“At one point during the monologues “Mary” (born Greta) had a seizure — a real seizure. She fell to the ground with one of those very real thuds and started to convulse. I don’t know if you’ve ever seen someone have a seizure but it is horrifying, and the etymology of being “seized” by some other force suddenly seemed inarguable. Because this was a movement class, we were used people doing weird shit all the time, and of course, moving in bizarre ways was essentially one of the tenets outlined in the course syllabus. But unless this was a social power-play from “Mary” who wasn’t much known for stealing the spotlight, this was something that was happening in the real world that all of a sudden the characters in “our” world had to deal with.”

This is a great post by Jeremy Larson about masks, theatre and being yourself, or whoever, on the internet.

Related: Austin Kleon’s recent post about the secretly miserable and desperate lives of new parents, our general tendency towards tidy self-narration and the potential uses of “shadow galleries” to showcase messes and failures.

4. The glow.
I probably don’t need to explain this. (Do I?)”

Sound of the City | Six Reasons Why Your Phone Is Probably Ruining Your Concert Experience (And Everyone Else’s)

Maura, as usual, is entirely spot-on here.

I’ve had a rant brewing for years about amateur (read: point-and-shoot) concert photography, which maybe I should’ve gotten out of my system at some point before smart-phone use came along and expanded and intensified all of those annoyances, because the headline I had in mind was, I think, pretty good: “BLINDED BY THE SHITE.” Though maybe it’s still usable, because damn iPhone flashes are BRIGHT.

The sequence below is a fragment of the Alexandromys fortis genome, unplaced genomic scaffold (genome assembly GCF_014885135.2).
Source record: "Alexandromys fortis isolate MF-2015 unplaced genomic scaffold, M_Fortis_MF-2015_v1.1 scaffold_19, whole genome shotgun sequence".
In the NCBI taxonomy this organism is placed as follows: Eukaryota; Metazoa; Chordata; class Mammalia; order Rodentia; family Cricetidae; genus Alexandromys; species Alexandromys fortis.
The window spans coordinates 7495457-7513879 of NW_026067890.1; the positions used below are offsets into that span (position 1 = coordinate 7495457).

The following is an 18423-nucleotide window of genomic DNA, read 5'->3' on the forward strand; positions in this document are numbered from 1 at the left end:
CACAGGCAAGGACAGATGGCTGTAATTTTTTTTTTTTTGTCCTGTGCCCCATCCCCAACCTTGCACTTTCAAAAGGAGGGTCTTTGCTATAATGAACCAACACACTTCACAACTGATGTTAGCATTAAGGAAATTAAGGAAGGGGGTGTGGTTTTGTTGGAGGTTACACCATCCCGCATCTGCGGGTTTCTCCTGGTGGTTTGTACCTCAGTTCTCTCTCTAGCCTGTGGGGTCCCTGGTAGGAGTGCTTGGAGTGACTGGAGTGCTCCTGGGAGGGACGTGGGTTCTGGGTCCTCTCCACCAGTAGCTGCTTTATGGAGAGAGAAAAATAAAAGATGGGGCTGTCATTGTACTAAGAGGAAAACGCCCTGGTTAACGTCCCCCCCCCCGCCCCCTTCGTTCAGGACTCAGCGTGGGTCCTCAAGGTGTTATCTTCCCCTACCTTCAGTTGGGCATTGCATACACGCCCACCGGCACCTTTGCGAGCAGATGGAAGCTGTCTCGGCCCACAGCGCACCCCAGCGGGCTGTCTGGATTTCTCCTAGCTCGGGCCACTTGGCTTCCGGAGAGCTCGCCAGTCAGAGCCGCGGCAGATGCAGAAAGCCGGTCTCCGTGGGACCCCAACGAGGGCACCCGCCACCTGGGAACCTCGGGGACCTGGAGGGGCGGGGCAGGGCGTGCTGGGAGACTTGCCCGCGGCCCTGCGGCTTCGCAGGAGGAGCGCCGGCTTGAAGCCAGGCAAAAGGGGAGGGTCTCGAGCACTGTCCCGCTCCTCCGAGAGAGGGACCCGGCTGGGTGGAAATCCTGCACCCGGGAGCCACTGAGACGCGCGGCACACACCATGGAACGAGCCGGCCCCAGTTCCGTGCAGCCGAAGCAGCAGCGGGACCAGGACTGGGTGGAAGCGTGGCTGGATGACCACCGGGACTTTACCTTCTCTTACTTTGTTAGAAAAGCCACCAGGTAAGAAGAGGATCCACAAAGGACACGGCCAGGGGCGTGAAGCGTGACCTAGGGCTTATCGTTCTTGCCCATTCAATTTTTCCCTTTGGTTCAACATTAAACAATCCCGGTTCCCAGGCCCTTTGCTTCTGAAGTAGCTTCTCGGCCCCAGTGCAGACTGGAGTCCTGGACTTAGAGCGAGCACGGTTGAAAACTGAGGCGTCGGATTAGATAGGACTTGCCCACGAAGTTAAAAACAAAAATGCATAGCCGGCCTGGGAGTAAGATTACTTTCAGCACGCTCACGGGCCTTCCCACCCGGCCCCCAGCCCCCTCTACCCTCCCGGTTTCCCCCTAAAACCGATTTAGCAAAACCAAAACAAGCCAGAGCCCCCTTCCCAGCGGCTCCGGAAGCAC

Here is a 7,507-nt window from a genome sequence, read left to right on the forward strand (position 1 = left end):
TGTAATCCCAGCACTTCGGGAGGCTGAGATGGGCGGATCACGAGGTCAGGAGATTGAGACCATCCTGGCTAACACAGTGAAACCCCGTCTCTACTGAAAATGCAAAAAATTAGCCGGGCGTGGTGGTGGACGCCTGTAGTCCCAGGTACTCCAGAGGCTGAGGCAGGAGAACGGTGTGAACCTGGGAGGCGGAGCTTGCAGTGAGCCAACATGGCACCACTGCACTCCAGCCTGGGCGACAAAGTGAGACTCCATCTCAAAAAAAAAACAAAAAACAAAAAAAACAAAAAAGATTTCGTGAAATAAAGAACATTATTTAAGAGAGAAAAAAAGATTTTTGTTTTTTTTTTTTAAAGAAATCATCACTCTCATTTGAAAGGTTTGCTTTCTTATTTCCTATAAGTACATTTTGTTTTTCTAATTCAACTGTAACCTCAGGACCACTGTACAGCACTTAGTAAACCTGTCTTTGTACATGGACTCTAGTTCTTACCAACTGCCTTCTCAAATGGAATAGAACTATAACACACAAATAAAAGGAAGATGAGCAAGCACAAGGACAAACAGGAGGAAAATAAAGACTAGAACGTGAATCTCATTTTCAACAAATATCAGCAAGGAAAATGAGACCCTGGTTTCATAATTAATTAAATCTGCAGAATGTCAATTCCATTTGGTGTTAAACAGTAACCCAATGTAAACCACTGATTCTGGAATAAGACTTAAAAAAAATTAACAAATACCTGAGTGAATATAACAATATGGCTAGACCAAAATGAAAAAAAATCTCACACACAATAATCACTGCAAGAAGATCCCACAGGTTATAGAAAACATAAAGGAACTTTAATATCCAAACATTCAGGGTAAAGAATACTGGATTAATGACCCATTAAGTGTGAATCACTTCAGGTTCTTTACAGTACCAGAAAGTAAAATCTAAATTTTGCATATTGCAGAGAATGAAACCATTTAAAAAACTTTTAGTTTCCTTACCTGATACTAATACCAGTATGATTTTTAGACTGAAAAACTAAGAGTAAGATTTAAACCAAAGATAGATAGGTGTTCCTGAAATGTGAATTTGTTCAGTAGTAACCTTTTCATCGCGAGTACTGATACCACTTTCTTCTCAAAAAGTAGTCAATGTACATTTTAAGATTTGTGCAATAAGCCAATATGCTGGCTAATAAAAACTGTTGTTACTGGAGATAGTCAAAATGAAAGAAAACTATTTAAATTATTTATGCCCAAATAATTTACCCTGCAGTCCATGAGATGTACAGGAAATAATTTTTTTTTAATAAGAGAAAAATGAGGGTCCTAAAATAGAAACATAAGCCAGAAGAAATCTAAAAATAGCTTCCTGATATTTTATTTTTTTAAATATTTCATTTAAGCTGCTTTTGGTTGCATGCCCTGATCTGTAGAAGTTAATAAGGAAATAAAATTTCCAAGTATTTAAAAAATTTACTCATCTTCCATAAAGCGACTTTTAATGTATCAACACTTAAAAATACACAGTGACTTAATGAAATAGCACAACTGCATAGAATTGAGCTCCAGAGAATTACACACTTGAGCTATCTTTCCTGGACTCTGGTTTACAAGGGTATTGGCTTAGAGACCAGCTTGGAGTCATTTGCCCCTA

One upside to people texting/checking Twitter/whatever during concerts is this, though: They have less time to talk to each other!


Can anyone tell me why PhotoBooth was not named iPutOnMakeUpAtMyDesk?

MailChimp is so cool that I feel lucky just to know people who work there, seriously. I mean, when you ask your friend who just started there a couple months ago what he’s been doing and he says, “Well, this week I worked on writing a coloring book,” that’s just great for everyone in your world, right?

“Male writers like them because they have this sneaking suspicion that writing is not the most masculine profession. This is why you have so much idiotic behavior among male writers. There are more male writers who own guns than any other profession except police officers.”

Paris Review - A Humorist at Work, Fran Lebowitz (via michelledean)

She’s talking about word processors, here. This makes a little bit of sense to me. When I was 13 or so my grandparents gave me their old word processor, which you could use as both a typewriter but also with a really rudimentary digital monitor, and even though my family had an actual computer I almost preferred the word processor because it sounded like a machine gun firing when I typed on it. It was hard to write at night because of that. Either way I think maybe the working-with-machines aspect of writing applies to more than just dudes, or at least just also to teenaged girls. Writing on my word processor felt so much more legit than writing in my diary/journal/gurnal.